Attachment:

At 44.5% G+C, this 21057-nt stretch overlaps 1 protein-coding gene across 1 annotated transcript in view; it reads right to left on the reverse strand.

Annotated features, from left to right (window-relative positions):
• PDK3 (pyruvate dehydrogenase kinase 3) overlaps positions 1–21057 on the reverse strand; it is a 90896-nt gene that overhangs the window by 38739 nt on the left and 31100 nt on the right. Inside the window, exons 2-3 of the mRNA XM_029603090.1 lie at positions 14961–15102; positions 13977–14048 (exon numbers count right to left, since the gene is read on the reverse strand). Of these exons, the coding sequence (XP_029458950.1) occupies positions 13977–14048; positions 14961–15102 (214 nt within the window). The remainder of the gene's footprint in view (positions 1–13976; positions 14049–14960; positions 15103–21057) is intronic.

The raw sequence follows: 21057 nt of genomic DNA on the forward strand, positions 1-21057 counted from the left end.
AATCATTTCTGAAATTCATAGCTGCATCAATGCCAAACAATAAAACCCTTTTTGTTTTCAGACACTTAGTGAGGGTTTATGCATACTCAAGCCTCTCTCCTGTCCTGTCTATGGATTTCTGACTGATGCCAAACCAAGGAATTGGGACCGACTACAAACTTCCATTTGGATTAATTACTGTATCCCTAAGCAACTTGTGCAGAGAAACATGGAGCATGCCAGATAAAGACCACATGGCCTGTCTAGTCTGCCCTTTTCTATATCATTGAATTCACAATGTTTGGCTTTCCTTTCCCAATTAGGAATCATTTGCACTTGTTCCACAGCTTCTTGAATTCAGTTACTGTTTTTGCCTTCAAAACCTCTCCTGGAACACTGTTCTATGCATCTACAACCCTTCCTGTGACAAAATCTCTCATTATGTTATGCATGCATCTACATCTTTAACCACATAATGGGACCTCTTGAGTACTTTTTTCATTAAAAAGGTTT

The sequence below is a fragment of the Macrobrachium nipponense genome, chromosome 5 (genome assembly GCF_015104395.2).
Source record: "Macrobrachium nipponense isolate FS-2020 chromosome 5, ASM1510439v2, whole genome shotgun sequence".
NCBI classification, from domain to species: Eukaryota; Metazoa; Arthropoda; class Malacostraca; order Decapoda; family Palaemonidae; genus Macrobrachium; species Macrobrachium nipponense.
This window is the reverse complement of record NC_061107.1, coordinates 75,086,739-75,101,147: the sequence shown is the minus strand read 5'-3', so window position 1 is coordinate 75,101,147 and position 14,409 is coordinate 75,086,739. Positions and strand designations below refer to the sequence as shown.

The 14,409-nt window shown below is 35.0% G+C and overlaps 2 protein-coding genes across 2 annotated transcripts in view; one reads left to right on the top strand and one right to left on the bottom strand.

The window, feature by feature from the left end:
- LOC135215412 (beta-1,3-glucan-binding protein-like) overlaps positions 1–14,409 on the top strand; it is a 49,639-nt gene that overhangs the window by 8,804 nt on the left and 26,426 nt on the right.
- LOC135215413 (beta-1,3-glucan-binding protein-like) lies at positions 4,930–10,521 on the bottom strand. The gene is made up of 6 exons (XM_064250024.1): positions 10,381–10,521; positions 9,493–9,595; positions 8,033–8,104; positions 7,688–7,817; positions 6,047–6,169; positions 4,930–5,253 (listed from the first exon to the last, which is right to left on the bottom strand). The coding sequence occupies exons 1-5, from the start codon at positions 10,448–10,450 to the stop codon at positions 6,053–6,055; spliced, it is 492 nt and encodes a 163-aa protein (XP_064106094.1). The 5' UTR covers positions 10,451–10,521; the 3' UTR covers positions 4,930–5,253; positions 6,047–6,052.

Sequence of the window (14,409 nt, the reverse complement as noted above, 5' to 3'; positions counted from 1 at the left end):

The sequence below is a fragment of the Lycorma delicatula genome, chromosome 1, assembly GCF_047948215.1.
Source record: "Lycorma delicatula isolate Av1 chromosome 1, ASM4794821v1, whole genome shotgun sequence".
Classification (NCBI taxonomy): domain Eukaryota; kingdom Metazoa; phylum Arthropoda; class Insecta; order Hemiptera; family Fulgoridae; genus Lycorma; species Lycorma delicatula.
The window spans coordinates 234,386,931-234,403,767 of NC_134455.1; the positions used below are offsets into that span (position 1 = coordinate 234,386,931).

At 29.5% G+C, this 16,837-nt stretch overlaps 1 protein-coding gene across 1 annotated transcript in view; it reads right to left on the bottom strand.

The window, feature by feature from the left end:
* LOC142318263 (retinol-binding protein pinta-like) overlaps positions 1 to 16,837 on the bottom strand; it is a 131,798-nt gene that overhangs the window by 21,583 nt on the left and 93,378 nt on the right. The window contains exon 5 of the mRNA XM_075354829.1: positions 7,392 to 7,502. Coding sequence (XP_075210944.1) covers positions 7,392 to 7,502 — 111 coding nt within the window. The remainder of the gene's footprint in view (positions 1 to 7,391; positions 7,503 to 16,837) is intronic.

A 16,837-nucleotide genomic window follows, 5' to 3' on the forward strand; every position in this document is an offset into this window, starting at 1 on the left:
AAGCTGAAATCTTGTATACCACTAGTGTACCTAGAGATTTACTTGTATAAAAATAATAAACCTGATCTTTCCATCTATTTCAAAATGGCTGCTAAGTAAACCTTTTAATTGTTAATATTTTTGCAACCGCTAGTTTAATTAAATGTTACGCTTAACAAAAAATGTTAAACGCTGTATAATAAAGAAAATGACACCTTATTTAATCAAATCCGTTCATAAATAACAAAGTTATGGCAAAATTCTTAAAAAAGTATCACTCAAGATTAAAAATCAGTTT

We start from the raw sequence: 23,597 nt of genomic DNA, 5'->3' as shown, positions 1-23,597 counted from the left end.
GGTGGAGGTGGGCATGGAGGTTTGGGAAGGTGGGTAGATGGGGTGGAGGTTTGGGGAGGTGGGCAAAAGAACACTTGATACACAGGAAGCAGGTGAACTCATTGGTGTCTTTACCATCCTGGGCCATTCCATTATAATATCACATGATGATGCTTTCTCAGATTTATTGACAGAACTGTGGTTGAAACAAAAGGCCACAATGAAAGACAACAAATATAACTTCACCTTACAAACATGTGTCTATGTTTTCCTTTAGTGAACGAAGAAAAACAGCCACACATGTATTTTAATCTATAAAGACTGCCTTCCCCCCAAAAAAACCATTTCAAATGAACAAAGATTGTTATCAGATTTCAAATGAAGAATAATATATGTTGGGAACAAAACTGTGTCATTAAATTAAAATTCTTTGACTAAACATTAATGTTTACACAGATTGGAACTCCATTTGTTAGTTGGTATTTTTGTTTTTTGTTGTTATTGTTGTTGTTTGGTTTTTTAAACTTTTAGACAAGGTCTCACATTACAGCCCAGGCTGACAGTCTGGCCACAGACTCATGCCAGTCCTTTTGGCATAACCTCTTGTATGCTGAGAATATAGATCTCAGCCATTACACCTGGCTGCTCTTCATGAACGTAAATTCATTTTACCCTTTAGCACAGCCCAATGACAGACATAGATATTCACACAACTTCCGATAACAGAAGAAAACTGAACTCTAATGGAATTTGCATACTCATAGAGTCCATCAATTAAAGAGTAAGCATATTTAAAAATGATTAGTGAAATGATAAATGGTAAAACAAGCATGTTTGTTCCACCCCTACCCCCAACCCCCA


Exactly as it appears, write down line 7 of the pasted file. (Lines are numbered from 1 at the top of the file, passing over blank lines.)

Source record: "Macrobrachium nipponense isolate FS-2020 chromosome 5, ASM1510439v2, whole genome shotgun sequence".